This year Bangarra marks 25 years as an indigenous Australian performing arts company celebrating Aboriginal and Torres Strait Islander culture and history. At Patyegarang’s opening night, artistic contemporary is entwined with traditional indigenous dance, accompanied by long spears as props and iconic white body paint that creates small puffs of dust as the dancers move, absorbing light into a haze.

When the Bangarra dancers take the stage, it’s as though they are an extension of the earth. The Sydney Opera House stage is framed by a rugged rock backdrop, lit from beneath in gamboge orange. The shadows hug every crevice, creating a striking three-dimensional effect. Dancers perform deeply grounded locomotive movements on a constant bended leg, with a relentless connection to the floor through a shoulder, knee or clutching fingers before sweeping up into looping turns.  

The earthy movements of Stephen Page’s choreography and tones of the dancers’ costuming are a humble nod to the first people of Australia who lived off the land: traditional hunting and gathering motifs are present and angular movements drive the piece, with flexed feet and bent wrists breaking lines. The females wear textured dresses in a peachy sandstone colour palette with uniquely weaved backs and fabric of different lengths. At one point in an expressive floor work section, their long skirts are stretched up over their heads, creating an amazing blur of legs and arms.

The narrative is pulled straight from the documented diaries of Lieutenant William Dawes, who arrived in Australia on the colonial fleet in the 18th century. The piece presents the awakening spirit of 15-year-old Patyegarang, performed by Jasmin Sheppard. She inspires our knowledge of ‘first contact’, as Patyegarang shares with Dawes the culture and language of Eora country, now known as the heart of Sydney. Artistic Director Stephen Page says, “They had a great love of cultural knowledge… they had a great love of language... She would teach him the indigenous way, he would teach her the white way. And by the end of it I just think they just had a wonderful respect for each culture.”

The work imagines the pair’s friendship or possible romance, dancing beneath a suspended starry night sky. Thomas Greenfield performs as Lieutenant Dawes, an astronomer, mathematician and linguist. Watching the energy that flows through his extensions, it is difficult to believe Greenfield’s formal dance training only began at age 21, but his kick-boxing and break-dancing background has certainly put him in great stead for the world of contemporary.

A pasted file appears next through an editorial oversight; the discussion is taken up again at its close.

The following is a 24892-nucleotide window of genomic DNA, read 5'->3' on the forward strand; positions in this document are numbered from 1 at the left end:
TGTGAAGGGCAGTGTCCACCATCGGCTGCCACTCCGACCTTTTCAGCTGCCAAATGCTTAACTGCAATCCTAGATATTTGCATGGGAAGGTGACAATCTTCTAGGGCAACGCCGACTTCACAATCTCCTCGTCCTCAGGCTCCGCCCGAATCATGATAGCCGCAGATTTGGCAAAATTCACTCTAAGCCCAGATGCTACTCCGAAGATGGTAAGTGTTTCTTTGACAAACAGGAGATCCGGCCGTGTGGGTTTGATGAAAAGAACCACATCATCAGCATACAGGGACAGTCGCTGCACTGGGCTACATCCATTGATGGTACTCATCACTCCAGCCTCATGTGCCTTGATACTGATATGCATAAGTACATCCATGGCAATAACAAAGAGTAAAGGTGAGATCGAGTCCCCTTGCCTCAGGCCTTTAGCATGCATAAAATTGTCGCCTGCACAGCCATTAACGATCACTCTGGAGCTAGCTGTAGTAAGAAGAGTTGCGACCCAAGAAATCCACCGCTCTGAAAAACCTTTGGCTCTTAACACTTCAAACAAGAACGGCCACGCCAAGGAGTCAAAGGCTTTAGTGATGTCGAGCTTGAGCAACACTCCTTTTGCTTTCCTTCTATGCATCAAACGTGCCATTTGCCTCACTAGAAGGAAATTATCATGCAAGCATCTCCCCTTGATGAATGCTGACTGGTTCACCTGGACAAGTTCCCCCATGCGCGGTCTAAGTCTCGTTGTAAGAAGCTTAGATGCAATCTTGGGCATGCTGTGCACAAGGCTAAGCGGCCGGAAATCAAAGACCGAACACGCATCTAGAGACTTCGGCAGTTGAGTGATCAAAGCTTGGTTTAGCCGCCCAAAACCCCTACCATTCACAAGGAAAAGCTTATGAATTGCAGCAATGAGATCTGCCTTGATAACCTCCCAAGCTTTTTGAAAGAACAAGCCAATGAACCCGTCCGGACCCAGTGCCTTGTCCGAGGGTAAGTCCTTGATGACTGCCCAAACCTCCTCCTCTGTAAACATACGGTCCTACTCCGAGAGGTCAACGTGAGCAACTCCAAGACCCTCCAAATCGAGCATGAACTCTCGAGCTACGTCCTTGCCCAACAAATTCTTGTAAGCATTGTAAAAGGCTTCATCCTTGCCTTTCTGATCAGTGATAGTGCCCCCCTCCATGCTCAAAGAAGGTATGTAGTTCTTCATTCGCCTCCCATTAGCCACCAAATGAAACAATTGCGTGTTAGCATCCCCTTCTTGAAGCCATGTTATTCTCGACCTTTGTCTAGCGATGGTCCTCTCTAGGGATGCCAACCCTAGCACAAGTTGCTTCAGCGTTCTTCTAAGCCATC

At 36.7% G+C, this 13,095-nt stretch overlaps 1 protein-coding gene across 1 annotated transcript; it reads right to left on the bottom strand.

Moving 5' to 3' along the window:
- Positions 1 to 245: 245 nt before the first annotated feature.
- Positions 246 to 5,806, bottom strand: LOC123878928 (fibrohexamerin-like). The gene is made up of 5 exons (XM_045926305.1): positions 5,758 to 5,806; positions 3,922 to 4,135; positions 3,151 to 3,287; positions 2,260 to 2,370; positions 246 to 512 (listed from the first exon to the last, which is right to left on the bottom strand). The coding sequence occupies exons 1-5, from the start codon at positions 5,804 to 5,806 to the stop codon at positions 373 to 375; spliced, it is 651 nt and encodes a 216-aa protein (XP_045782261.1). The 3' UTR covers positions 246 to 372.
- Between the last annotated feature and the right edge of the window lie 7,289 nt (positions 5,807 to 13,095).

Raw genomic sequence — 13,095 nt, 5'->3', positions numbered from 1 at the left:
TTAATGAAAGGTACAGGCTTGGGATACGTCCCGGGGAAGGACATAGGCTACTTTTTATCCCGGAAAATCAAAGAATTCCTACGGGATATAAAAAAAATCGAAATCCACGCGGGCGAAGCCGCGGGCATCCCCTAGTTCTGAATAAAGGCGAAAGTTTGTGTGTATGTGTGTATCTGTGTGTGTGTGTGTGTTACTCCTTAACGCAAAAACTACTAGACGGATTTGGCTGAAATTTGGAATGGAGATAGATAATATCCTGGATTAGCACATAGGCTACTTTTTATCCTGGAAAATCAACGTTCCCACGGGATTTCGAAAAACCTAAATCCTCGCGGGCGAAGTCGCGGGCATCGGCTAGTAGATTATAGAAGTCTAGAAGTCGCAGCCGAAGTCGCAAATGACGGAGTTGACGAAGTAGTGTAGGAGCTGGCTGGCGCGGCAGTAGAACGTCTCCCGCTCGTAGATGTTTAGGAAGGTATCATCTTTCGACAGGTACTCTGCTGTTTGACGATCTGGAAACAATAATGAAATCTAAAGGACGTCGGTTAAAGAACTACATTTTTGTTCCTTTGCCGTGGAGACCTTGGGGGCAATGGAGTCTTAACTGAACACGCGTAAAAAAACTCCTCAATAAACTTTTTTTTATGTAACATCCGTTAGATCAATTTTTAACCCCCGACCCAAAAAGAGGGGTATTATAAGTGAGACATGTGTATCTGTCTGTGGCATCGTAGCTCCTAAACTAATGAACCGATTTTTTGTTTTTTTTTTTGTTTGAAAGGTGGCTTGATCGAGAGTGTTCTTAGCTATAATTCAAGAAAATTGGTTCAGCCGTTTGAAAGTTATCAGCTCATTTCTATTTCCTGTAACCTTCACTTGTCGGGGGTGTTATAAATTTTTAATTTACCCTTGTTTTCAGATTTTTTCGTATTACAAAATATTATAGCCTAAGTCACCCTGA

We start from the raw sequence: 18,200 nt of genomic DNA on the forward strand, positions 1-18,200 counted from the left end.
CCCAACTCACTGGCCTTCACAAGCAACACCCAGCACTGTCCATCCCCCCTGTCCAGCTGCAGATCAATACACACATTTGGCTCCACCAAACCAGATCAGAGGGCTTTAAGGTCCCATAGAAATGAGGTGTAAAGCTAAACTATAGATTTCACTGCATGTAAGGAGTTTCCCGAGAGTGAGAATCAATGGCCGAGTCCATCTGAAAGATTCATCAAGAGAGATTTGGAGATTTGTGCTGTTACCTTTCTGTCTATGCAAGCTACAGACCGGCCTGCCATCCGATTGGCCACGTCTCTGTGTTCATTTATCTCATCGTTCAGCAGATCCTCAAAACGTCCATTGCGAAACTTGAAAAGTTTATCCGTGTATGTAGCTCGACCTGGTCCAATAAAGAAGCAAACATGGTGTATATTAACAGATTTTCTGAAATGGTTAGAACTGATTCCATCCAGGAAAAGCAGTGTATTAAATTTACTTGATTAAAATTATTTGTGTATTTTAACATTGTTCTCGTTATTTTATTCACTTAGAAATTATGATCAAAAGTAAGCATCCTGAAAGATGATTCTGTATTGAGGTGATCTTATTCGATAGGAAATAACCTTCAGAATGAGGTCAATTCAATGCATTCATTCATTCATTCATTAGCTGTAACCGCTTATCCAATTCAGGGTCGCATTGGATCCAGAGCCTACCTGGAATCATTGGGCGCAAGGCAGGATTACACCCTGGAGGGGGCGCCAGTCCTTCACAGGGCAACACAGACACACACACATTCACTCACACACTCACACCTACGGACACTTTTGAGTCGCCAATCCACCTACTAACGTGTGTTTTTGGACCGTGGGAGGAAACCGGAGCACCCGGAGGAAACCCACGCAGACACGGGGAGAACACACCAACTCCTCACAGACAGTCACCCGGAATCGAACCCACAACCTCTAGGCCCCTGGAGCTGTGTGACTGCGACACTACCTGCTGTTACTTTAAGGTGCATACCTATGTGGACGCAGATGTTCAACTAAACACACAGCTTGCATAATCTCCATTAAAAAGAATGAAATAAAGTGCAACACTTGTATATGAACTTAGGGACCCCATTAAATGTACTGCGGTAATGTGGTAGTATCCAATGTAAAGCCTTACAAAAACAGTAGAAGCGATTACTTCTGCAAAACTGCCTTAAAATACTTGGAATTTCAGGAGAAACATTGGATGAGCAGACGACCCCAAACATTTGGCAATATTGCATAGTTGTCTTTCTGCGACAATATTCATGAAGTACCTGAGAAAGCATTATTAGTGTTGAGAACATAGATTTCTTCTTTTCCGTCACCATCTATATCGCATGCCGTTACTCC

Watch for free! - click here

More broadly, the piece tackles issues of racial segregation. In confronting silence, dancers stare blankly forward dressed in 18th century clothing, triggering a sense of Western guilt for the non-indigenous members of the audience. It was refreshing to see cultural distinctions shattered as a woman painted black and a man painted white stand on a box and have their colour rubbed off in a powerful statement about human sameness, a notion that has challenged Australian reconciliation for two centuries.

The indigenous language drives the music with clacking sticks reverberating, contrasted with heavy heartbeat sounds, a calming harp piece and an unnerving gun shot scene. The musical score serves to play up the cultural tensions here as we see men in red coats with white crosses dragging the dancers onto the stage, heaving them by their neck or slumped over shoulder. One dancer is held upside down behind a male’s back, before collapsing to the ground.

I thought the work lacked rhythm at some points, hoping it would peak — with the exception of one section featuring a circle of men performing strong movements to a dramatic, driving tempo. The work had admirable light and shade in costuming, lighting and musical arrangement, though a greater contrast in choreography would have sustained audience engagement. I was also eager to see the brilliant rhythmic body percussion featured in previous works, absent from this piece. Nevertheless, Patyegarang takes you on an insightful historical journey and achieved a standing ovation from one-third of the audience on opening night.